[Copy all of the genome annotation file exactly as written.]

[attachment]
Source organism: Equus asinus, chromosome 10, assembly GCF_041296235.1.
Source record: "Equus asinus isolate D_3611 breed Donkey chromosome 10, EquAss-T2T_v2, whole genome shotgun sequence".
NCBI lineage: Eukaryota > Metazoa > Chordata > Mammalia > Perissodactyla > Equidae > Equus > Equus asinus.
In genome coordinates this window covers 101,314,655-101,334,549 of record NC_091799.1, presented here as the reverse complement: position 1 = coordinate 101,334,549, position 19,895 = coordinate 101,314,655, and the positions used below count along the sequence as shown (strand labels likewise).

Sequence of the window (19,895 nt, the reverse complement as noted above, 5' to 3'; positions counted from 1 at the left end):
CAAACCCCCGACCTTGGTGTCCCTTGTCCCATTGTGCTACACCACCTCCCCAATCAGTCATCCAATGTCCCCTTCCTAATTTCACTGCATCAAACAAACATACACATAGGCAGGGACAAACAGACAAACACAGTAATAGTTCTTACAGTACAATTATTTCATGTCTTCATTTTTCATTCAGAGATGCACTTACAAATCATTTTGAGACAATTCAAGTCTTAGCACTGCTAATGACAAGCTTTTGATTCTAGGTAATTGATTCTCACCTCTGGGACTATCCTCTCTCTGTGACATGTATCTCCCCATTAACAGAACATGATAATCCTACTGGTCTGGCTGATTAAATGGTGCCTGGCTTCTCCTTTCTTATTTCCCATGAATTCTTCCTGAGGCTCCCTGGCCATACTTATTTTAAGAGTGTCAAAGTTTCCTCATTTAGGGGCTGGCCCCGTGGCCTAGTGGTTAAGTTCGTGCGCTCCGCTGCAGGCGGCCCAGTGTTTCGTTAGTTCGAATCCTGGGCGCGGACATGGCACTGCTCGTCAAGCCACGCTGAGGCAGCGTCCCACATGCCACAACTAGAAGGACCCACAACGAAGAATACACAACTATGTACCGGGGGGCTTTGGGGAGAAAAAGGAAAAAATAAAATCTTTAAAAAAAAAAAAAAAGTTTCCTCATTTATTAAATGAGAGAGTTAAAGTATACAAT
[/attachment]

Source organism: Equus asinus, chromosome 10, assembly GCF_041296235.1.
Source record: "Equus asinus isolate D_3611 breed Donkey chromosome 10, EquAss-T2T_v2, whole genome shotgun sequence".
NCBI lineage: Eukaryota > Metazoa > Chordata > Mammalia > Perissodactyla > Equidae > Equus > Equus asinus.
In genome coordinates this window covers 101,314,655-101,334,549 of record NC_091799.1, presented here as the reverse complement: position 1 = coordinate 101,334,549, position 19,895 = coordinate 101,314,655, and the positions used below count along the sequence as shown (strand labels likewise).

Sequence of the window (19,895 nt, the reverse complement as noted above, 5' to 3'; positions counted from 1 at the left end):
CAAACCCCCGACCTTGGTGTCCCTTGTCCCATTGTGCTACACCACCTCCCCAATCAGTCATCCAATGTCCCCTTCCTAATTTCACTGCATCAAACAAACATACACATAGGCAGGGACAAACAGACAAACACAGTAATAGTTCTTACAGTACAATTATTTCATGTCTTCATTTTTCATTCAGAGATGCACTTACAAATCATTTTGAGACAATTCAAGTCTTAGCACTGCTAATGACAAGCTTTTGATTCTAGGTAATTGATTCTCACCTCTGGGACTATCCTCTCTCTGTGACATGTATCTCCCCATTAACAGAACATGATAATCCTACTGGTCTGGCTGATTAAATGGTGCCTGGCTTCTCCTTTCTTATTTCCCATGAATTCTTCCTGAGGCTCCCTGGCCATACTTATTTTAAGAGTGTCAAAGTTTCCTCATTTAGGGGCTGGCCCCGTGGCCTAGTGGTTAAGTTCGTGCGCTCCGCTGCAGGCGGCCCAGTGTTTCGTTAGTTCGAATCCTGGGCGCGGACATGGCACTGCTCGTCAAGCCACGCTGAGGCAGCGTCCCACATGCCACAACTAGAAGGACCCACAACGAAGAATACACAACTATGTACCGGGGGGCTTTGGGGAGAAAAAGGAAAAAATAAAATCTTTAAAAAAAAAAAAAAAGTTTCCTCATTTATTAAATGAGAGAGTTAAAGTATACAAT